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Budgeting 101

money

Did you know that April is Financial Literacy Month? Take advantage of the additional financial info available to learn how to better manage your money and secure your future. The first step toward financial literacy is budgeting: how to build your budget and stick to it. Read on to learn how budgeting basics can up your financial literacy and help you reach your financial goals.

What is a Budget?
Simply put, a budget is a tool that you can use to make sure that you are spending less than you earn and living within your means. A budget can help you understand how much money is coming in and where the money is going when it goes out. This tool can also help you:

  • Create savings goals
  • Plan for the future
  • Have more financial peace of mind

Where Do I Start?
The first step in creating a budget is to take stock of your current financial situation. Look at the past few months of your bank statements to see how much money you had coming in and how much money you had going out. Don’t just look at your bank accounts, but look at your credit cards, too. Then, write down where every penny came and went throughout the month and put this information into categories like rent, groceries, recreation, cable, etc. Be as specific as possible. Once you understand your financial past, you can start thinking about your financial future!

How Do I Create a Budget?
Once you have a list of where your money goes monthly, you can start developing a budget. Review your list from the previous months to see where you may have been spending more than you intended to. Find areas where you are spending more than you want to—or more than you need to—and make a resolution to cut back. For example, if you only meant to spend $25 on movie tickets last month but ended up spending $100, that might be an area you would want to cut back on. Think up some financial goals for yourself and set up your new budget to match. Here are some things to keep in mind:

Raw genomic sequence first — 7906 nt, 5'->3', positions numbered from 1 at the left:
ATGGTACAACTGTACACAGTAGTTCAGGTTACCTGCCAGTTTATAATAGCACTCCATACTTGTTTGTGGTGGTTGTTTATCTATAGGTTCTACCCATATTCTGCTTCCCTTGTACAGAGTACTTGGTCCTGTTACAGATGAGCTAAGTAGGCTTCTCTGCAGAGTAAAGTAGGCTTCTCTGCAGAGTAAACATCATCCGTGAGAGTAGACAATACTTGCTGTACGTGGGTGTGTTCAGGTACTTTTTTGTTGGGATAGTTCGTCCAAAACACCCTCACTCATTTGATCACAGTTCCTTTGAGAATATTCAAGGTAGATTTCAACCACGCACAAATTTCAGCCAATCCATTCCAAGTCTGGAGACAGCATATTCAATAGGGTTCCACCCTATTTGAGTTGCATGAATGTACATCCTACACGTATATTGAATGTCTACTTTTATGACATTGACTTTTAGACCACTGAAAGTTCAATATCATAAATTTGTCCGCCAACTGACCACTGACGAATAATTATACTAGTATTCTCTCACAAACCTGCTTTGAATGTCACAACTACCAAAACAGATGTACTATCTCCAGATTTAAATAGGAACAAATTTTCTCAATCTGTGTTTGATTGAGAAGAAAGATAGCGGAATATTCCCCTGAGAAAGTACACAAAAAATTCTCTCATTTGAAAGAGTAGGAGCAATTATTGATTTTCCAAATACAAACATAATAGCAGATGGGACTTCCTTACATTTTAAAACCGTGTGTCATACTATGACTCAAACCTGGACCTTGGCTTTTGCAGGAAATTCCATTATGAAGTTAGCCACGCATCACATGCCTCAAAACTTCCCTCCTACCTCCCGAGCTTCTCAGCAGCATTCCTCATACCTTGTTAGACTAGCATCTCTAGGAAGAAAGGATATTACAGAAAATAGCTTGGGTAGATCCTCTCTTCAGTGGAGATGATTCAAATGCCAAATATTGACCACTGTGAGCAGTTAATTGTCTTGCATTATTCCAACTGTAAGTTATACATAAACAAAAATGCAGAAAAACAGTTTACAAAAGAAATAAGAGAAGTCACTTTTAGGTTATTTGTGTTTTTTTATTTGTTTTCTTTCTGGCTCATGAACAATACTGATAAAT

• Be realistic. Don’t set goals that will be too hard for you to achieve right away, or else you will be setting yourself up for failure. If your goal is to save $1,000 this year, try saving $75 per month instead of $1,000 all at once. The more you set yourself up for success, the more successful you will be with your budget.
  • Use tools to help you be successful, and write your budget down instead of keeping mental notes. Use pen and paper, a spreadsheet or even a budgeting app such as Mint.
  • Update your budget daily, not weekly or monthly. Taking control of your spending every day will help make sure you capture every expense, even the small ones that may seem insignificant. It will also help you easily identify when you are spending too much in one area.

Where Can I Learn More About Budgeting?
Budgeting is a learning curve and the more you educate yourself, the better at it you will become. You can access financial literacy resources online or through your bank or financial advisor. A few great resources include:

Creating a budget can help you achieve long-term savings goals, like saving up for a down payment on a home. If buying a home is on your list of priorities, the NC Housing Finance Agency may be able to help make home ownership happen for you. Learn more about home buying resources available at www.nchfa.com/home-buyers.